Floyd hurls another gem as Sox rally late for win

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Floyd hurls another gem as Sox rally late for win

Saturday, Aug. 7, 2010
Updated 10:44 PM

By Brett Ballantini
CSNChicago.com
BALTIMORE He jogged right into this joke, so no scolds for low blows: Chicago White Sox catcher A.J. Pierzynski definitively answered the question of whether he could clap his hands and run the bases at the same time on his game-tying liner to the right-field corner on Saturday night.

Cheering his hit as he eased into an advance to third base after a game-tying double, Pierzynski suffered one of his less dignified moments on a baseball diamond, caught off-guard by a quick relay throw, failing to slide and turning his ankle while slipping on the slick sack. (The official postgame diagnosis from trainer Herm Schneider was a tweaked left ankle, something Pierzynski is confident he could have finished the game with and would be able to play on tomorrow.) Ramon Castro came on to pinch-run and replace the feisty backstop behind the plate.

No, said manager Ozzie Guillen when asked whether Pierzynskis move was something the catcher learned during Ozzieball drills in spring training. Thats why I took awhile to come out of the dugout. I was like, What was that?

It happened, but we won the game, and its good, said Pierzynski, who was walking freely around the clubhouse and had shed the ice bag to reduce swelling by games end.

But Pierzynski didnt just provide the blooper-reel technicians fodder into the fall, but a lift that Chicagos struggling offense desperately needed, as his wild romp around the bases spurred a come-from-behind, 4-2 win over the Baltimore Orioles.

Ironically, the hit came immediately after a missed ball-four call that had the Chicago bench up in arms.

That was the break we needed, said Juan Pierre, who would single and score the eventual winning run in the next inning. Weve ran into some good pitching, and once we saw A.J. get his hit, there was some relief that we could come back and win this game.

Pierzynski also provided Gavin Floyd with some rare run support, and instead of throwing just long enough to earn a no-decision or hard-luck loss, the scintillating righty took home the win in front of a home crowd that included 20 family members and friends with seven innings of six-hit, two-run, five-strikeout ball. The start marked just the second time since June 2 that Floyd had been flogged for as many as two earned runs.

At first, I thought maybe it was going to be a short one, Floyd said after allowing two runs in the first three innings, uncharacteristic in a two-month stretch (12 starts) thats now seen him sport a 6-2 record with a 1.19 ERA and .205 batting average against. But its nice to come out on top in a close one, whether Im getting the W or not.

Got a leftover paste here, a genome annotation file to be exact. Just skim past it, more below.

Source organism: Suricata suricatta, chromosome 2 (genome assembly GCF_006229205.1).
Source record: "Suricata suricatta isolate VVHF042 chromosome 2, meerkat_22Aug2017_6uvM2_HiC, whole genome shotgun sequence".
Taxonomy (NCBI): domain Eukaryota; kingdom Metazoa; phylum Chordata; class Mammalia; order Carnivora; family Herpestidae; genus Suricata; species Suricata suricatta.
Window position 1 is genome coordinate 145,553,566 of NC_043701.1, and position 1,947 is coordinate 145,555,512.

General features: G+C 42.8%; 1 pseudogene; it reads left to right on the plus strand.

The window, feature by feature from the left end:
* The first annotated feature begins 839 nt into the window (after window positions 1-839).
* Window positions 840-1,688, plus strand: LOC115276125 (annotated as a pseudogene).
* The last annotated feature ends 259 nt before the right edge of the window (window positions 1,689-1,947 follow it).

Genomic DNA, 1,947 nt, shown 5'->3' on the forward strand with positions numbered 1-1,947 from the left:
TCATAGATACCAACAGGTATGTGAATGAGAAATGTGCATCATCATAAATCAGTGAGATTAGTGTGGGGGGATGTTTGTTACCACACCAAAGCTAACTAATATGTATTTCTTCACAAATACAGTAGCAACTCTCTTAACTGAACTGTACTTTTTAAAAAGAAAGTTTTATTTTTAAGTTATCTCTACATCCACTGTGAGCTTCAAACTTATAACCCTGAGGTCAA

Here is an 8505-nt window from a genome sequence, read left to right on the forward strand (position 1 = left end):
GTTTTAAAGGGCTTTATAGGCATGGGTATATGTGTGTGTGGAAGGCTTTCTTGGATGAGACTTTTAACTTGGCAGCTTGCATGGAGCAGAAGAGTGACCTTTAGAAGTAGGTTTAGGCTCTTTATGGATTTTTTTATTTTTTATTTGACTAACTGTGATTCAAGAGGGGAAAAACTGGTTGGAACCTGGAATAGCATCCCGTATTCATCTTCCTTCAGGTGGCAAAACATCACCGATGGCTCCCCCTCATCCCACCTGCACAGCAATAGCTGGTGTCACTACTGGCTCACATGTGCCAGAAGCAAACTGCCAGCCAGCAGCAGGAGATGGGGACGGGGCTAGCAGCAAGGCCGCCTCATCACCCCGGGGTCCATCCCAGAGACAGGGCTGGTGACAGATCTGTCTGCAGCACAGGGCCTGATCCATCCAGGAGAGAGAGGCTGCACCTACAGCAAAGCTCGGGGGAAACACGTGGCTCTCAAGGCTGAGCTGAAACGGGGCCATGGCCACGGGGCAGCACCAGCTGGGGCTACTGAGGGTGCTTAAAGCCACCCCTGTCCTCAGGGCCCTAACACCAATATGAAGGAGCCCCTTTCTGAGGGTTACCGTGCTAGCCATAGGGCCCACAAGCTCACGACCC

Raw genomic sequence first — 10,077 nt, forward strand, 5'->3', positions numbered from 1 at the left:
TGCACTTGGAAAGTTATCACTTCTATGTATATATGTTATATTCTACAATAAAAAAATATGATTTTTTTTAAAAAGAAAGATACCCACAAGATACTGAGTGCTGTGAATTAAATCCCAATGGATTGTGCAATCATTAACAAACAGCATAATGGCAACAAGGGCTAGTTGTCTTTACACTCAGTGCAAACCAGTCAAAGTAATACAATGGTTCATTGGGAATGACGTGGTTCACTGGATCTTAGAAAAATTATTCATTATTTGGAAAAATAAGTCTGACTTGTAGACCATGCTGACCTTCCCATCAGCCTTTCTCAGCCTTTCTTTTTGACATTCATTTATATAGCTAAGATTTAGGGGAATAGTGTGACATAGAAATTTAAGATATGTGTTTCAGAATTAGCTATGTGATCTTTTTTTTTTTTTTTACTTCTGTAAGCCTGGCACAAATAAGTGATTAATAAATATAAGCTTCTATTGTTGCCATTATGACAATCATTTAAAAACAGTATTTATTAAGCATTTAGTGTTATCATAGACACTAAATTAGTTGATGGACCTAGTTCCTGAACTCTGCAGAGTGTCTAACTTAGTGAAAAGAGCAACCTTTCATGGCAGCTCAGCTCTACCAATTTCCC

I was kind of worried early, Guillen agreed. We werent swinging the bat good and theyve been throwing the ball very good against us, but Im glad we scored some runs for Gavin. Every time he throws the ball well, we dont score any runs for him. Today we did, and he should be very happy.

The winning rally started after Pierzynskis game-tying shot, Pierre going the other way with a leadoff single in the eighth that extended his season-high hitting streak to 14 games. After a pantomime sacrifice bunt by Omar Vizquel, Alex Rios tapped a single to center, scoring Pierre, who luckily for the Sox sprints a tad faster and significantly more steadfast than Pierzynski while running the bases and clapping.

When Alexanybodytries to pull the ball, he tries to do too much, Guillen said of Rios, who has suffered a slump that has seen his average fall below .299 for the first time since May 23. I dont want Alex to try to hit another 20 or 30 home runs, just get the big RBIs. We dont need anybody to try to hit the ball out of the ballpark. If they do, good. But we can score different ways.

After an Adam Jones blastthe first homer off of Floyd in more than 77 inningsand an RBI single by Ty Wigginton that put the Os up a deuce, Carlos Quentin cut the Baltimore lead with a massive blow to dead center in the fourth.

Gordon Beckham supplied an insurance run in the top of the ninth, driving home Alexei Ramirez.

J.J. Putz subbed for Bobby Jenkswho is fighting a slump and some back soreness, and has been a victim of some horrible stumbles in the past vs. Baltimoreto earn his third save in four tries.

It was another great game, just like last night, Putz said. Thats kind of the luxury we have out there, whenever Bobby needs a blow, we can kind of mix and match the way we want to.

It was another all-in rally with a multitude of heroes, but this game did turn out unique in that the games main hero was also the butt of the joke.

I was joking, I finally did something to help around here and I get hurt, Pierzynski said.

Such baserunning isnt recommended, but clutch hitting to snap the White Sox out of an offensive funk? The team will take that, any time.

Brett Ballantini is CSNChicago.coms White Sox Insider. Follow him @CSNChi_Beatnik on Twitter for up-to-the-minute Sox information.

Mark Buehrle 'floored' White Sox will retire his number

Mark Buehrle 'floored' White Sox will retire his number